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jolt8me
09-10-2006, 13:06
Salmon season is starting here in michigan. I live on the grand river. Pretty strong current, murky, and not too deep. I have tried unsuccessfully to catach anything but bass. Tried spooons, glow in the dark shads, spinners, drifting shiners, drifting salmon eggs, and nothing.
Any tips or favorite baits that i could try to catch salmon?

NYGunman
09-11-2006, 01:55
Are there any tributaries to that river? If so fish those smaller tribs after a rain or even during the full blown run. This way you can work on your presentation while seeing fish. You will see what works and what doesn't. Salmon will strike at lures despite what many will tell you.

I primarily fly-fish but you can use this setup. Have your primary line go to a swivel. Attach a small piece of fishing line off of this swivel. It should only be 6" long. Attach the smallest amount of split shot to that piece of string. Just enough to get the lure to skip along the bottom. This is where the salmon are.

Too much weight will constantly hang you up and prevent a good presentation. With the correct amount of weight you will get a bunch of snags. The purpose of the string is so that the split shot will slide off instead of losing your whole rig.

Your leader should be from 18" to 2 1/2 feet. You should have a variety of flies and objects. Try different shapes and colors. I prefer Wooly Buggers in black and olive. I also had success with stoneflies and minnow patterns. I also made a few creations. You will be surprised at what they hit. I took a bare hook and strung a square piece of cloth to it. I hooked into six Chinooks in an hour.

You might be fishing in the wrong area. If possible get away from the crowds. Do you know how to read water? If you can you will find the areas that the salmon will go to. They generally all take the same path in some parts of the river. Target areas behind rocks and the channels.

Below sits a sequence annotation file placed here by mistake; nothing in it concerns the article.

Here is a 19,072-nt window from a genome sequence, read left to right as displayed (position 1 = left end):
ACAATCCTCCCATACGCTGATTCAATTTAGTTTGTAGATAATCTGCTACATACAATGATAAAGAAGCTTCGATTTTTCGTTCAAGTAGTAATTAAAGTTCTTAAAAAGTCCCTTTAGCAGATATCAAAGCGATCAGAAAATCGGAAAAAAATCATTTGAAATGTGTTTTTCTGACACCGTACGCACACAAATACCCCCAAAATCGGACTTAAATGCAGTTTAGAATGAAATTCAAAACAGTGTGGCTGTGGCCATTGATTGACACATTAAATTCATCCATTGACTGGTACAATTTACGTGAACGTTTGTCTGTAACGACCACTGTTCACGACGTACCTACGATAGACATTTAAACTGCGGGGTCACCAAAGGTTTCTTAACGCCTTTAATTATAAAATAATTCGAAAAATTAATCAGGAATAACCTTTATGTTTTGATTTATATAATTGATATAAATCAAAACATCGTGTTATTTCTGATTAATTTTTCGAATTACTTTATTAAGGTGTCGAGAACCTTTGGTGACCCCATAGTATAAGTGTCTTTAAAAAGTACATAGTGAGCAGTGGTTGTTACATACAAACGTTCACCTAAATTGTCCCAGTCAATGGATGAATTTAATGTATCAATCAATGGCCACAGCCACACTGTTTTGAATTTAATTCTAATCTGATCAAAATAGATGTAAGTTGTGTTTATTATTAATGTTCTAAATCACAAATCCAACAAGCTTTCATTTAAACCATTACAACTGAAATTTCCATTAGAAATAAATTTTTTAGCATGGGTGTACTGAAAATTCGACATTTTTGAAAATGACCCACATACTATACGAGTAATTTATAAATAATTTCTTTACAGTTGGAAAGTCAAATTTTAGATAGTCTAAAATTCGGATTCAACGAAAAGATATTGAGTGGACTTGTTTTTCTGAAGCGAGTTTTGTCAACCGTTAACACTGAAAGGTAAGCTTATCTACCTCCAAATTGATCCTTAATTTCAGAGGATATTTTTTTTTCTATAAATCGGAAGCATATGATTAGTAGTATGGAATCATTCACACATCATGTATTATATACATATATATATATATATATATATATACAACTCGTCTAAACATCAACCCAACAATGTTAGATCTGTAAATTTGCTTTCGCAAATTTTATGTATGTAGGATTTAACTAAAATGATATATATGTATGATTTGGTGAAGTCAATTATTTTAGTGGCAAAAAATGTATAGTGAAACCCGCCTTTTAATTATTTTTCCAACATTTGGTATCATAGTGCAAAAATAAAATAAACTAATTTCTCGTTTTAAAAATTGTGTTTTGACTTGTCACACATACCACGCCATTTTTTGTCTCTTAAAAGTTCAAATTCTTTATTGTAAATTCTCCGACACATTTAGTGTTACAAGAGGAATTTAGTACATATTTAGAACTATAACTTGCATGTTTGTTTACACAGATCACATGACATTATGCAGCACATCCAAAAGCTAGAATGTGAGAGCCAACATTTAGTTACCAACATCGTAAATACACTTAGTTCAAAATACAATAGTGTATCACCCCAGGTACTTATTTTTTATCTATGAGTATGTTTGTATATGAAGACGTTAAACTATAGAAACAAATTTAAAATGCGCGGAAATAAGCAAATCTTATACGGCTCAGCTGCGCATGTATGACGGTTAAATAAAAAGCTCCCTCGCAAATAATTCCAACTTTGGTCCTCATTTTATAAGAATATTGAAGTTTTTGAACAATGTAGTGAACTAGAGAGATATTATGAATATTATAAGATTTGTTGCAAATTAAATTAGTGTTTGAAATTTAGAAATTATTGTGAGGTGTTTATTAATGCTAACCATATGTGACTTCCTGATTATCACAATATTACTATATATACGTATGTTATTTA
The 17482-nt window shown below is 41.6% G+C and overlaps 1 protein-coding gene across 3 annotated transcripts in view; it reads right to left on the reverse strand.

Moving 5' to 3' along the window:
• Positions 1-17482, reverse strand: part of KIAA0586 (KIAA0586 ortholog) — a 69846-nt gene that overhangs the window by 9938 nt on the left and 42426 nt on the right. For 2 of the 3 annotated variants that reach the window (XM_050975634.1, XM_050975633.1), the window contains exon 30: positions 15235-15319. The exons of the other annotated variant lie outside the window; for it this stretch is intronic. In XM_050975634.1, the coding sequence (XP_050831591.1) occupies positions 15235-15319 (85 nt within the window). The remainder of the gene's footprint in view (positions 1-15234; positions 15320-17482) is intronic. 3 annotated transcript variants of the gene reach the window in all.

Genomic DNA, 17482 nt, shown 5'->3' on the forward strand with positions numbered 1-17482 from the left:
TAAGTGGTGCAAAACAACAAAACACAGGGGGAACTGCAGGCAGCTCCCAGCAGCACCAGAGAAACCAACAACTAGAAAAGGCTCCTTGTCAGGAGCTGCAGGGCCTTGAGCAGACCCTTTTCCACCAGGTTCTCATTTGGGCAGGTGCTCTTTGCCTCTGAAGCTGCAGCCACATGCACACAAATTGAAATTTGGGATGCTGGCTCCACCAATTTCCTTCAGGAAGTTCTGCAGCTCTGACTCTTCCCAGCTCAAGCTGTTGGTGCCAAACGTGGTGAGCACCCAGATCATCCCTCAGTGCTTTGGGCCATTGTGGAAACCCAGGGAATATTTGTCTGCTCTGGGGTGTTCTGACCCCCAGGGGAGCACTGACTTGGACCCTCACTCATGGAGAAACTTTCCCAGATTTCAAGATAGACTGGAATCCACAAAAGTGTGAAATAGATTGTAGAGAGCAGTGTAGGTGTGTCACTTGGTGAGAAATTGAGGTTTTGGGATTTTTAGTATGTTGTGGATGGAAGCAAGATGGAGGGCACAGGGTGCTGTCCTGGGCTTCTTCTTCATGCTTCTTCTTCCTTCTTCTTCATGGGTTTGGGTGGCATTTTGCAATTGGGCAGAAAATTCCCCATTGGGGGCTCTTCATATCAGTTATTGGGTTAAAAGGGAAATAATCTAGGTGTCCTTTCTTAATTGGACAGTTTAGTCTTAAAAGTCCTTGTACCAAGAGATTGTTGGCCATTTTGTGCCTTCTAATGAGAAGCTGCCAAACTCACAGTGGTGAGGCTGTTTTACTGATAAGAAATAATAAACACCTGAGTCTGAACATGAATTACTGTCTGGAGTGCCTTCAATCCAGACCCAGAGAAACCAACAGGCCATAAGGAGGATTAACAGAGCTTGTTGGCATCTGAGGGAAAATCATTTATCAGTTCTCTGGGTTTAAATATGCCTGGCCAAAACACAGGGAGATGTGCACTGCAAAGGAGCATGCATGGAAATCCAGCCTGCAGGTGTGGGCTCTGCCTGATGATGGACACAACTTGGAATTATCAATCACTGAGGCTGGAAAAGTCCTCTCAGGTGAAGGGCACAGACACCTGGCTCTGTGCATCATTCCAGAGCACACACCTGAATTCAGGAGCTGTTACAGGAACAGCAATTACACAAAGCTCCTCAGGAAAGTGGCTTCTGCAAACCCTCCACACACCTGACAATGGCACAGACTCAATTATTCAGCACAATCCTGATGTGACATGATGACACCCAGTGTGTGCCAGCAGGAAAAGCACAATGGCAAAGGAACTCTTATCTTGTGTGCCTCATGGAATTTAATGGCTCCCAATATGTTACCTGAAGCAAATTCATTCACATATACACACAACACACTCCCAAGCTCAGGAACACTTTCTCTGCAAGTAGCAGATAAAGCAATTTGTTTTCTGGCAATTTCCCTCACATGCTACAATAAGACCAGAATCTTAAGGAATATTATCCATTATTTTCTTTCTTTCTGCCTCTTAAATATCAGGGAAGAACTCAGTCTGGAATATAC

Most people wade too far into the water. They stand where they should be fishing. A general rule is that you should not have to stand in water that is over your calves. The salmon like to take the easier route (less current) and quite often that is closer to shore.

If you can, try to locate the fish by sight. I am very good at this and is the primary reason why I catch the fish. Why waste time fishing waters that may or may not contain a fish? Fish water that you know has a fish! Quite often you will only see a white dot or an olive green shadow that is out of place. Sometimes the only sign will be a ripple that is out of place. You will need a good pair of polarized glasses.

Depending on the water, you probably don't need to cast. A long rod between 8 and 11 feet is the norm around here. Basically we just drift the bait in the target zone. If we let out enough line and toss the lure above the area where the fish should be. It should drift into that zone where the fish is. You should not have much slack in the line. At the end of the drift just pull up the line and toss the lure upriver again.

You should watch the line as it drifts down. A strike indicator or a small bobber may help you see the line. When the line stops, gently pull up. If it is a snag the hook might come free. If a fish grabbed it you will know. At first it will feel like you hook a log or branch. It will move very little but still feel solid. This is when you set the hook. Be prepared for the little freight train to take your line out. You must have a good drag and rod. If the drag is set too tight you can break the rod. If the rod is too stiff it can break itself or the line.

Follow my directions and you'll probably catch fish. Below are two picture of me with a couple of kings.